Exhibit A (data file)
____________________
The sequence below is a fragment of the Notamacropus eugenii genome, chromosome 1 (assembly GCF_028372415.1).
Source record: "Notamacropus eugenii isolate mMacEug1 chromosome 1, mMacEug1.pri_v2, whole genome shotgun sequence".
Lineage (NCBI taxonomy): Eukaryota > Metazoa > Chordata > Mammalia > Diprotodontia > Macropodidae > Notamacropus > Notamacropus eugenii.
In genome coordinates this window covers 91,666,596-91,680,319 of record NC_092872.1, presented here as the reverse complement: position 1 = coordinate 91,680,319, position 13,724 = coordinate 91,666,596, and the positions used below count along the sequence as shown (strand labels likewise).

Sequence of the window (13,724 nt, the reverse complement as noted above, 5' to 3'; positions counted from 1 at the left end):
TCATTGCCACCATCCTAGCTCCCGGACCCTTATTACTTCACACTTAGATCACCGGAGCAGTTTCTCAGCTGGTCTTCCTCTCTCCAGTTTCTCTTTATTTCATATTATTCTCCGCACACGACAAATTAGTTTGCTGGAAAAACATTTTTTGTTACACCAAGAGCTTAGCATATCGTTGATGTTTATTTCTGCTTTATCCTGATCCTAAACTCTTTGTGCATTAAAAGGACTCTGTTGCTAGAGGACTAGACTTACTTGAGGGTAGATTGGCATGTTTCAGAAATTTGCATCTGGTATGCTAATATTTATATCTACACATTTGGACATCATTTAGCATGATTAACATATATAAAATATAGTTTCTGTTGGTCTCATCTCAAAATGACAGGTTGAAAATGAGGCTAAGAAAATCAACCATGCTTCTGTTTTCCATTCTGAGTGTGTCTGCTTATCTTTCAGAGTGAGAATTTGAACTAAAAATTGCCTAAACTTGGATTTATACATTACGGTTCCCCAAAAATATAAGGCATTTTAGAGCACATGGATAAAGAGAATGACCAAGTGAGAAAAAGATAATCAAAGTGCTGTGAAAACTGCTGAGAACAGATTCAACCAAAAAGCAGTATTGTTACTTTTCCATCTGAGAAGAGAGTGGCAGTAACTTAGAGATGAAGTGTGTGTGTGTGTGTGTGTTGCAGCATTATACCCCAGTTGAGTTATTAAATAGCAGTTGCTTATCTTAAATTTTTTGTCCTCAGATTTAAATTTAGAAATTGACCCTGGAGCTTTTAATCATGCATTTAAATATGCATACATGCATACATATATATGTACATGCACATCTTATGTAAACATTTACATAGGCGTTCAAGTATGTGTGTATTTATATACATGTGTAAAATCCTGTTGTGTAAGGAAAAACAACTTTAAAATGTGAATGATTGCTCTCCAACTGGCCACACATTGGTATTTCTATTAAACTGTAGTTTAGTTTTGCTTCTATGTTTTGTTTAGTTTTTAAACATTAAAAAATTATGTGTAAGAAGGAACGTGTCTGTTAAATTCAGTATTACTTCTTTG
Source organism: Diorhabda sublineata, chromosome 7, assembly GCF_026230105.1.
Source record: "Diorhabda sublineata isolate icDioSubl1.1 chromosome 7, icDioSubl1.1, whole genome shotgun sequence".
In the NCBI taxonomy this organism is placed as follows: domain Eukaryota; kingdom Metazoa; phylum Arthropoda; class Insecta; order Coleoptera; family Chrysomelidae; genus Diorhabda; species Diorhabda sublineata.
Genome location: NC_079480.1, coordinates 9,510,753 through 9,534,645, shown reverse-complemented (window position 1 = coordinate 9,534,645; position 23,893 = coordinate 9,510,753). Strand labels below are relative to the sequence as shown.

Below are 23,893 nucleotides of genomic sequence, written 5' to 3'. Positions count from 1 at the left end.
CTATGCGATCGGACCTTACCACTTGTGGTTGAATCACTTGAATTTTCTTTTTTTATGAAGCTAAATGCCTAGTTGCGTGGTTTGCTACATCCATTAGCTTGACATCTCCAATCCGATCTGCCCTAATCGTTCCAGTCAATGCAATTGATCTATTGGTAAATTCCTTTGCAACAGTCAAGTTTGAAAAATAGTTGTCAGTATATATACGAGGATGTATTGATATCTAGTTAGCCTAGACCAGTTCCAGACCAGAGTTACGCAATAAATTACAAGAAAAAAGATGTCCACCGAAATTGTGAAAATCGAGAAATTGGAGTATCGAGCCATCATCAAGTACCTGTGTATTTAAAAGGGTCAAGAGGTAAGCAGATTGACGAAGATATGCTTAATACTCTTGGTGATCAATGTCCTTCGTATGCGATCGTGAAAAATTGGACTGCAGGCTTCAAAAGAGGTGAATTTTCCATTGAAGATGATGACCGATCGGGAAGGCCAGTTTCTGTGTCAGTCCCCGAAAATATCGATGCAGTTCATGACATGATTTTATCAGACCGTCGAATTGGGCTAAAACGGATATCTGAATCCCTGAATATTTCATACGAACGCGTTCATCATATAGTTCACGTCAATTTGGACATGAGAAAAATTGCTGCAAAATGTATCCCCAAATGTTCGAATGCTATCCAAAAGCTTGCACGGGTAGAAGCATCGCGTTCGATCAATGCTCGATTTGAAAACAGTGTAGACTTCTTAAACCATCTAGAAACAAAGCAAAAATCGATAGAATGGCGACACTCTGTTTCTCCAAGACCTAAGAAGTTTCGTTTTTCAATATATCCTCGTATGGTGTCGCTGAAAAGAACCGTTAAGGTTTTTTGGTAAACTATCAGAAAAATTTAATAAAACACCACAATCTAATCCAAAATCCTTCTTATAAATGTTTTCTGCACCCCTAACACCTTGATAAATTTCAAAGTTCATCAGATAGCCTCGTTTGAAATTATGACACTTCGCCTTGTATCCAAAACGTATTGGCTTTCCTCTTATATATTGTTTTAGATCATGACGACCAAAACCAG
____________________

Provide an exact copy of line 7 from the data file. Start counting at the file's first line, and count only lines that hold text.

Source organism: Diorhabda sublineata, chromosome 7, assembly GCF_026230105.1.